What Does Crevice Corrosion Mean?
Crevice corrosion refers to the attack of metal surfaces by a stagnant solution in crevices, for example around the edges of nuts and rivet heads. When dust, sand and other corrosive substances are deposited on surfaces, they create an environment where water will accumulate and corrode the part. It can happen between two metals or between a metal and a nonmetal. This causes damage to the metallic part, which is initiated by the concentration gradient in chemicals.
Oxygen causes an electrochemical concentration cell outside the crevice. This is a differential aeration cell where the air present is oxygen. In the crevice (the cathode), the pH and the oxygen content increases. However, this is the opposite for the chlorides; they are lower.
Corrosionpedia Explains Crevice Corrosion
For chlorides, the electrochemical concentration is higher on the inside, which worsens the corrosion. When a ferrous metal is present, the ferrous ions react with the chlorides to form ferric chloride, which attacks stainless steel. This makes the concentration of both the oxygen and the pH remain lower in the crevice than the concentration in the water solution that forms on the metal. The propagation mechanism is similar to that of pitting corrosion.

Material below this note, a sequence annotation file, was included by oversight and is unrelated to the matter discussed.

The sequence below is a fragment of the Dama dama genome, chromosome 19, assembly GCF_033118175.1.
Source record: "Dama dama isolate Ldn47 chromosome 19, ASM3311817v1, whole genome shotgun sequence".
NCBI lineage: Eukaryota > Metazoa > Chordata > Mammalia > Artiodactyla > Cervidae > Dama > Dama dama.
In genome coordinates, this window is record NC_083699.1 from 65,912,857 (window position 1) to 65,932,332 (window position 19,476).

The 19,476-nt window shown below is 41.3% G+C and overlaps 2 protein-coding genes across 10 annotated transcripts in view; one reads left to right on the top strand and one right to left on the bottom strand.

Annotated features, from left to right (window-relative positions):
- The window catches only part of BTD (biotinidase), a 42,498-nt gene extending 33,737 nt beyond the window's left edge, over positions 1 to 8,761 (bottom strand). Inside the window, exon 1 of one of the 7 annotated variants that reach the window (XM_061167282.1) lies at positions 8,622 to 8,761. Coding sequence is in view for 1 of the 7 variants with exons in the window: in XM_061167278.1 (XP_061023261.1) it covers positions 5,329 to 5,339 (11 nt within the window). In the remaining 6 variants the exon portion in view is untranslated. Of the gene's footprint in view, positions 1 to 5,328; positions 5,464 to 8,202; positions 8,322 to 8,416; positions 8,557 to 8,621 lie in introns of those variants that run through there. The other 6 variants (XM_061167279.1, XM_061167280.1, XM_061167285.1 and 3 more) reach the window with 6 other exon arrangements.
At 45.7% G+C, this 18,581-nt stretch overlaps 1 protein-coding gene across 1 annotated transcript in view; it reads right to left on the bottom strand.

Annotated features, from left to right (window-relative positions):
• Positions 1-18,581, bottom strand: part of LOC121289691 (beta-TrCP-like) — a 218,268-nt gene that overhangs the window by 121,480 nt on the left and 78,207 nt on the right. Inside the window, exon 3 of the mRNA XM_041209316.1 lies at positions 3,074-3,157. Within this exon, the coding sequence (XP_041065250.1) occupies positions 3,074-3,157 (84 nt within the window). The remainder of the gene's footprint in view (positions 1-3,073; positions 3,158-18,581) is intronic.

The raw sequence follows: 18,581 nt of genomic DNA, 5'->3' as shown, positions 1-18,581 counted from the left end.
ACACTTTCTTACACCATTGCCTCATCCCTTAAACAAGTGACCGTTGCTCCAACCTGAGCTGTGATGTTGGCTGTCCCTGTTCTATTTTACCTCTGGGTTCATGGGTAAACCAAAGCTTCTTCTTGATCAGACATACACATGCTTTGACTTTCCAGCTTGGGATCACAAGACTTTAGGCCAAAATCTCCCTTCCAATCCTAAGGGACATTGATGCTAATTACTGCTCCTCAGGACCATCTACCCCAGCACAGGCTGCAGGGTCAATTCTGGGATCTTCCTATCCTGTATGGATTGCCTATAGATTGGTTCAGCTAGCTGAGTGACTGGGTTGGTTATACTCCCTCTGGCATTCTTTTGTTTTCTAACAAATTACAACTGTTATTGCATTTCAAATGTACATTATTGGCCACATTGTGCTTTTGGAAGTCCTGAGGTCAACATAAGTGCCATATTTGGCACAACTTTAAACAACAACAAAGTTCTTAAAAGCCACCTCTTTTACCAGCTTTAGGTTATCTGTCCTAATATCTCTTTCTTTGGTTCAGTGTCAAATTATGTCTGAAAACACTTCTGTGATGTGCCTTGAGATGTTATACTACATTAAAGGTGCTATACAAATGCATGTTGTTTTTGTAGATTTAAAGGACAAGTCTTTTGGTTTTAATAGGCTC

There are factors that influence crevice corrosion. These include:
- The type of crevice: either metal to metal or metal to nonmetal
- The geometry of the crevice: including the size of the gap, its depth and the surface roughness
- The composition of the metal: the structure of the alloy composition and can be Cr, Mo, or others.
- The environment: the pH, halide ions, temperature and oxygen1
The resistance of a material to crevice corrosion can be ranked and evaluated by its critical crevice temperature (CCT), but this has to be in accordance with the ASTM Standard G48-03. CCT is the minimum temperature in °C that can produce a crevice attack, and is found to be lower than the critical pitting temperature (CPT).
How can crevice corrosion be prevented?
- Replace riveted joints with welded butt joints.
- Eliminate crevices in lap joints through continuous welding and soldering.
- Drain existing solutions on surfaces and avoid creating stagnant conditions.
- Use solid and non-absorbent gaskets.
- Use higher alloys.